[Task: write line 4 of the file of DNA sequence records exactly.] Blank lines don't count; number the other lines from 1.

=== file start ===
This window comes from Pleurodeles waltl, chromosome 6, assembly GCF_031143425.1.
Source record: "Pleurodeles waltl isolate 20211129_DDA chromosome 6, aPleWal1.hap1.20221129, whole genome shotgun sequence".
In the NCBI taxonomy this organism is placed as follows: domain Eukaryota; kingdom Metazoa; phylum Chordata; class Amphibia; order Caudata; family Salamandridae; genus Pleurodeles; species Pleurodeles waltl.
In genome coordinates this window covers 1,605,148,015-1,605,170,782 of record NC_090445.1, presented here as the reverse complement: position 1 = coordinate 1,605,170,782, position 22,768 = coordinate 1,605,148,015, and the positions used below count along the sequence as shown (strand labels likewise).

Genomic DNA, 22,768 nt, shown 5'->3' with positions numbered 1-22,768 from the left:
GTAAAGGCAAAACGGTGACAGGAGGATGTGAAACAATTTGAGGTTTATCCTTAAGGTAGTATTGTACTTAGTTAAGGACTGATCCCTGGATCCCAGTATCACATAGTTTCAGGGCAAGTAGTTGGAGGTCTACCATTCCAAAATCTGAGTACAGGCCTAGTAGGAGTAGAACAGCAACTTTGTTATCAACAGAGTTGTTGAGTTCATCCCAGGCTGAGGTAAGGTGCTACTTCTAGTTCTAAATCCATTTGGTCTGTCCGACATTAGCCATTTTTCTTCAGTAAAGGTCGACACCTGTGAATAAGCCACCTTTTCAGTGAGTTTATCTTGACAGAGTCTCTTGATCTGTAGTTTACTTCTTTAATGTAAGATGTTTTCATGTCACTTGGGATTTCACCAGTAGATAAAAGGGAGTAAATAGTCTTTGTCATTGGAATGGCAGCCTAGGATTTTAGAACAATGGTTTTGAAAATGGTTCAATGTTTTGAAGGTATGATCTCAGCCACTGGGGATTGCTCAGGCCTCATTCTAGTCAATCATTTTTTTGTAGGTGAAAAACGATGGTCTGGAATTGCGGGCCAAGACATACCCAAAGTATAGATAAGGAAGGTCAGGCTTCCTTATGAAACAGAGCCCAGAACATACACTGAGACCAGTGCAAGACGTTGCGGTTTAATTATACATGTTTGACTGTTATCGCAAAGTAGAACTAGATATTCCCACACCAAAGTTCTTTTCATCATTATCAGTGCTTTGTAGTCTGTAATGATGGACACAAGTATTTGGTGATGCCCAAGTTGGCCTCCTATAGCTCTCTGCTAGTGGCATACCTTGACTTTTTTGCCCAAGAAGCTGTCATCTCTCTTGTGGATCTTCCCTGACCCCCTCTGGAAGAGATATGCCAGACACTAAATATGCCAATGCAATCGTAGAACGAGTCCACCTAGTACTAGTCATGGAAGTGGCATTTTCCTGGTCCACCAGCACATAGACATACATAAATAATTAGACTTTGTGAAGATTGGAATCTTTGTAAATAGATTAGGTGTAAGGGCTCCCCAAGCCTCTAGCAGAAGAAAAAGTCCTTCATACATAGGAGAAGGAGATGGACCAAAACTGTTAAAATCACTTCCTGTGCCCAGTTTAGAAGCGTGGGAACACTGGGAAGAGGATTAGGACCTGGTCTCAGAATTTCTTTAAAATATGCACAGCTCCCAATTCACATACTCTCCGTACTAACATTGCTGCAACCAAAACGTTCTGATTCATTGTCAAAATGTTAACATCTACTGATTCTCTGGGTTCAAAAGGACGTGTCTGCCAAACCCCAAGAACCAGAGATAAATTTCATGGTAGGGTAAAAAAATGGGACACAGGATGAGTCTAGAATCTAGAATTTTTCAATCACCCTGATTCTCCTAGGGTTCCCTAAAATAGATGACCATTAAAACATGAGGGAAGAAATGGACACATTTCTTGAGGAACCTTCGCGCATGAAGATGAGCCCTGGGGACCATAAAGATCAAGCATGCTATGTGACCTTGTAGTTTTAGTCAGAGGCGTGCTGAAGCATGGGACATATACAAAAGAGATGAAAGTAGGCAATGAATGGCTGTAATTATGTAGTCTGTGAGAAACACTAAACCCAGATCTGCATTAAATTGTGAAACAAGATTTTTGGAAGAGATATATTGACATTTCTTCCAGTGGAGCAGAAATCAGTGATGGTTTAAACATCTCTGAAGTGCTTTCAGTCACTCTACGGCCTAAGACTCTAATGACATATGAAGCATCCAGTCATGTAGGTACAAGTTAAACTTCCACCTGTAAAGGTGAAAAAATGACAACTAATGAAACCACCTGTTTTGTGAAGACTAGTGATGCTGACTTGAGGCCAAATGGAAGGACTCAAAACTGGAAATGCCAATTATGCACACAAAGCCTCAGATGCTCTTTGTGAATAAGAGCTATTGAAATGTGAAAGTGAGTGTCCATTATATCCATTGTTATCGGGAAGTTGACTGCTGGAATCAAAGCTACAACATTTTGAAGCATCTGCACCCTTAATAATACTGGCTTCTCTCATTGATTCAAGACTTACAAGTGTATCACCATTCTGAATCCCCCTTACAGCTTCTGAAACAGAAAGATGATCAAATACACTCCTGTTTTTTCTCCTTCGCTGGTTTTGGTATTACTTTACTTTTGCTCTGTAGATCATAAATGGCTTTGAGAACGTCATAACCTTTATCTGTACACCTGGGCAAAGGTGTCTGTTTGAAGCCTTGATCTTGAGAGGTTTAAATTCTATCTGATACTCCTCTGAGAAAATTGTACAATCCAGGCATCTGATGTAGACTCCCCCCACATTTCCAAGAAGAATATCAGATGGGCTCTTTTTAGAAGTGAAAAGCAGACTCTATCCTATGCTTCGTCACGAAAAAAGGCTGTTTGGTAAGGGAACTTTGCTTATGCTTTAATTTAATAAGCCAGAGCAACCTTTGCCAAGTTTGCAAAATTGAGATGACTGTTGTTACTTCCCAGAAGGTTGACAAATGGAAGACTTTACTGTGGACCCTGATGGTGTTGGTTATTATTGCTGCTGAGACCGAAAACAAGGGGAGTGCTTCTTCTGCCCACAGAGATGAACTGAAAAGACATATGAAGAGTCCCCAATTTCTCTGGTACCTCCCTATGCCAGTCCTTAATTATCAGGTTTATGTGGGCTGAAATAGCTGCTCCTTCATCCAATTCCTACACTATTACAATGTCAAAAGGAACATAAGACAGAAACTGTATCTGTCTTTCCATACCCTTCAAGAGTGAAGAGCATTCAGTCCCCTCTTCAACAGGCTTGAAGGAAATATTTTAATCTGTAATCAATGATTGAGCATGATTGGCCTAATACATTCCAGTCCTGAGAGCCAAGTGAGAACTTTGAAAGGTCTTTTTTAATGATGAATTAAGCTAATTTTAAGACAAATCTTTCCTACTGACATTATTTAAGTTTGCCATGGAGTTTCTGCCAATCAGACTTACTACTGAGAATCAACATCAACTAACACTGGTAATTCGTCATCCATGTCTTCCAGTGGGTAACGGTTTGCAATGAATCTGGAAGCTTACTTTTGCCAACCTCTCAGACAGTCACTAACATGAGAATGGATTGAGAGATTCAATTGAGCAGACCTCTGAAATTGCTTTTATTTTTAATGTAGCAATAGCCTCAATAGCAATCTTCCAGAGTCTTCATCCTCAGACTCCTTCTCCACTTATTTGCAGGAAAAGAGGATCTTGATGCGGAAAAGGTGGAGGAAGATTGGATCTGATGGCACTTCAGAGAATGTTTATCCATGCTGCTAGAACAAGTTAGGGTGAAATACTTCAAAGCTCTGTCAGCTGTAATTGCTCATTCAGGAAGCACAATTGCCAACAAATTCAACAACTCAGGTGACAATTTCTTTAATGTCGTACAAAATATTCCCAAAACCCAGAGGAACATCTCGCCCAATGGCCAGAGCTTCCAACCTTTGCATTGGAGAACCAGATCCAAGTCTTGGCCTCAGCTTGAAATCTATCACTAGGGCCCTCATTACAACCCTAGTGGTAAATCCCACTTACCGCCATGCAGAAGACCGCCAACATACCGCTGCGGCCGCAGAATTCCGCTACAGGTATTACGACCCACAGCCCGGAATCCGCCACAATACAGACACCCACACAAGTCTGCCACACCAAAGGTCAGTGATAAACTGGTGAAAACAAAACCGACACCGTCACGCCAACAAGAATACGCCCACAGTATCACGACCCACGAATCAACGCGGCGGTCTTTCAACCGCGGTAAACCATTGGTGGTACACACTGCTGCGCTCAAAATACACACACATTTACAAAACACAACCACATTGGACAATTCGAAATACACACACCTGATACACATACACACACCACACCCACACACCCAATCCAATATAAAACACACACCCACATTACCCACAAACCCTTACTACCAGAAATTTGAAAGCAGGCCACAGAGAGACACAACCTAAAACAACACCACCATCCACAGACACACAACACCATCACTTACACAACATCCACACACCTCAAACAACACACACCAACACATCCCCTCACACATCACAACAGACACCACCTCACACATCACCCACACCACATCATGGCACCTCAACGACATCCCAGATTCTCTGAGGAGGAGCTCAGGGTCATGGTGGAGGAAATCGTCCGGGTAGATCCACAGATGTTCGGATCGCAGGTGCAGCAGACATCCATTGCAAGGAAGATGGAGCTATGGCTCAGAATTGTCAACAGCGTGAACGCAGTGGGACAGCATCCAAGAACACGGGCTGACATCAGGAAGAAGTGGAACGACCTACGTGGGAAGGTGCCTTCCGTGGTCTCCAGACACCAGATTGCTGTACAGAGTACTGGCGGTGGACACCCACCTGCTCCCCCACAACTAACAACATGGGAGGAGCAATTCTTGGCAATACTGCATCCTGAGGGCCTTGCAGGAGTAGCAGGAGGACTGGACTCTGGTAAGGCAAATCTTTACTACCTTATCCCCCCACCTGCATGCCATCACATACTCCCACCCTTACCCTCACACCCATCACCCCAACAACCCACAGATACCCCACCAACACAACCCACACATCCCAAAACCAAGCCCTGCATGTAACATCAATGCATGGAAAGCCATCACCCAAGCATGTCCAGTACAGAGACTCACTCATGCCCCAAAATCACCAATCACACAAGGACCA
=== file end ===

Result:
In genome coordinates this window covers 1,605,148,015-1,605,170,782 of record NC_090445.1, presented here as the reverse complement: position 1 = coordinate 1,605,170,782, position 22,768 = coordinate 1,605,148,015, and the positions used below count along the sequence as shown (strand labels likewise).